“Our Steel Industry is the talk of the World,” President Trump tweeted in September. “It has been given new life, and is thriving.”
Yet nearly a year after Trump slapped tariffs on imported steel, the U.S. steel industry is not thriving. It is reeling. Steel prices have fallen back to pre-tariff levels. Employment is stagnant. The clearest sign that tariffs are not working, however, is the stock market.
If the president’s policies were working as planned, the steel industry should outperform other sectors. Yet as the graphic above shows, since Trump announced steel tariffs on March 1, 2018, steel-producer stock prices have plummeted 22 percent—while the S&P 500 index has fallen only three percent.
So why has the market soured on American steel? One reason is that Trump’s tariffs, overall, hurt the industry far more than they help. Here is how we know.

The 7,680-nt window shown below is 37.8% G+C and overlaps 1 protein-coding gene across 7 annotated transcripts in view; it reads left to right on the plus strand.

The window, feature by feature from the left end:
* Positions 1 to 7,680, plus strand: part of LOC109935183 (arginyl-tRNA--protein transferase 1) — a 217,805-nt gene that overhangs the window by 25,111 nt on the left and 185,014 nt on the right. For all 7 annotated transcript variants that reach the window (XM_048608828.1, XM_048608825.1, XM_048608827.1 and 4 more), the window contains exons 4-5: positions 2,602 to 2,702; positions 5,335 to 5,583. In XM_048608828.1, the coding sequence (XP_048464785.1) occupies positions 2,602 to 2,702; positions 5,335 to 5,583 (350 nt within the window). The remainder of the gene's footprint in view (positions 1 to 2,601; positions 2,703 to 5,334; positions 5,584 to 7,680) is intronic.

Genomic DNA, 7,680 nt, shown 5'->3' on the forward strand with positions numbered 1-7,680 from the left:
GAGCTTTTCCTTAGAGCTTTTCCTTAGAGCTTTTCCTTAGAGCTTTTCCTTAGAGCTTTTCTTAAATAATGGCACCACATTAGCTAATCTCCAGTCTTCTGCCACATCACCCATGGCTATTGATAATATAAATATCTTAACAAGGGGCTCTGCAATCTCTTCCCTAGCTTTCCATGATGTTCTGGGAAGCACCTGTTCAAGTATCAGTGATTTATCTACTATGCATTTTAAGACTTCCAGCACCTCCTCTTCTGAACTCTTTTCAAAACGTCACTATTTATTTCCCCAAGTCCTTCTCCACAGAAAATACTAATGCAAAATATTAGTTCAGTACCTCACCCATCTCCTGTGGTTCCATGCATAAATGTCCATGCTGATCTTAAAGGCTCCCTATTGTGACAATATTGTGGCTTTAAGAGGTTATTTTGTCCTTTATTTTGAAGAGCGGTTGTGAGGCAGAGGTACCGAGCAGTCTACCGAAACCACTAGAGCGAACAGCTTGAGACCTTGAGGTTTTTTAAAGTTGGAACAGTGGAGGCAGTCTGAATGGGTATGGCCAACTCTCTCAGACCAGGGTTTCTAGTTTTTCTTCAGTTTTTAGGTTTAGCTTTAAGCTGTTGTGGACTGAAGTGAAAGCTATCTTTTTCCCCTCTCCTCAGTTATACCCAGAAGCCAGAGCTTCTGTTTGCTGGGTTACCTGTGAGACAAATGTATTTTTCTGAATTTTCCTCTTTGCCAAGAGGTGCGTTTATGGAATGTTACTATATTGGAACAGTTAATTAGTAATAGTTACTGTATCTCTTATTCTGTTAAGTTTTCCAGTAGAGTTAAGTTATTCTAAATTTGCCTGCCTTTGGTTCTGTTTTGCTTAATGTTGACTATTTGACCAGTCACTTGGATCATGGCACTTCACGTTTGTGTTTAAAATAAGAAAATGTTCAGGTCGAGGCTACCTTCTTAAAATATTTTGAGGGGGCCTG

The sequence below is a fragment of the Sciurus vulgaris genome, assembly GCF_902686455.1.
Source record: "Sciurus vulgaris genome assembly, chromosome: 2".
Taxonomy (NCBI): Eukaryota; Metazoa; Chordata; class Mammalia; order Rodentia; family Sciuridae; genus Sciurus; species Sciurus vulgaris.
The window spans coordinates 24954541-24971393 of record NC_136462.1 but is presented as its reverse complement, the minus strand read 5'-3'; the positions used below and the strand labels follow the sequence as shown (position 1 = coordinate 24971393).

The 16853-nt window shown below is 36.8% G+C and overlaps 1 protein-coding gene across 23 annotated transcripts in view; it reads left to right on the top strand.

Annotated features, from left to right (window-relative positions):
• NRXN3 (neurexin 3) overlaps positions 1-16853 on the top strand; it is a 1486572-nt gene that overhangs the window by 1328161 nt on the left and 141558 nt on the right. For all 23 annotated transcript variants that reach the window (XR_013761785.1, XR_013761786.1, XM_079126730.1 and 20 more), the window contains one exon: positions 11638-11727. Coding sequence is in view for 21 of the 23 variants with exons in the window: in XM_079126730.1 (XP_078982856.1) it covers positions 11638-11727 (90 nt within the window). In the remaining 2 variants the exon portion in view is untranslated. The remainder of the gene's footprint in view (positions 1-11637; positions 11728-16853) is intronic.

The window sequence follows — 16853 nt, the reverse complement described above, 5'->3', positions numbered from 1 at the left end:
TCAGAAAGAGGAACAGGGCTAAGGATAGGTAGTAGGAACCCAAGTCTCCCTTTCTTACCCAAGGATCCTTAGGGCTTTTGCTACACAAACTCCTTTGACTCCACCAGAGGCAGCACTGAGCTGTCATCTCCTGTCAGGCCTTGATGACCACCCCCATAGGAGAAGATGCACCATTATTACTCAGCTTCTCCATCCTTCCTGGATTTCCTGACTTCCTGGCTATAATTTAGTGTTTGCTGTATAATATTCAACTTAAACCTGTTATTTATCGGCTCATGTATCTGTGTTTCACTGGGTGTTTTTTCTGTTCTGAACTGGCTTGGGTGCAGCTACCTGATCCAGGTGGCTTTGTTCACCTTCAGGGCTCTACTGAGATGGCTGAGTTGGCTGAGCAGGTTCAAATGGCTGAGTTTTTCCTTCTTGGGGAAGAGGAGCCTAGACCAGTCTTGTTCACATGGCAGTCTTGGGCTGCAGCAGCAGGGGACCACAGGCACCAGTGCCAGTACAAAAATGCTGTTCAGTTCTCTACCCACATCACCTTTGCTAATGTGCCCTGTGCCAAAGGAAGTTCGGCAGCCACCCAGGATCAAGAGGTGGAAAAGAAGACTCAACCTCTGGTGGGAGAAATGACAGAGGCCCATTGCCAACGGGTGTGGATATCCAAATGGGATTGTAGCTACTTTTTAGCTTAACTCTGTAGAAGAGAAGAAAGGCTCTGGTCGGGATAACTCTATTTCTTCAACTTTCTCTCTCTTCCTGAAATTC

For the first half of 2018, steel-producer stocks followed broad market performance, even after steel tariffs took effect. Then, while the S&P index kept rising, steel stocks took two dives—in mid-June and early August, as the graphic highlights—before re-tracking the market.
What happened in June and August? Just before each drop, Trump released lists of imports covered by tranches of his first $50 billion in China tariffs. Since 95 percent of these imports were intermediate goods, purchased by American firms, markets anticipated that the tariffs would push up their prices, reduce their output, and hurt their sales. Tariffs would, in turn, drive down their purchases of domestic inputs, like steel.
That tariffs are hurting American steel, the very industry they were imposed to help, shows just how misguided they are.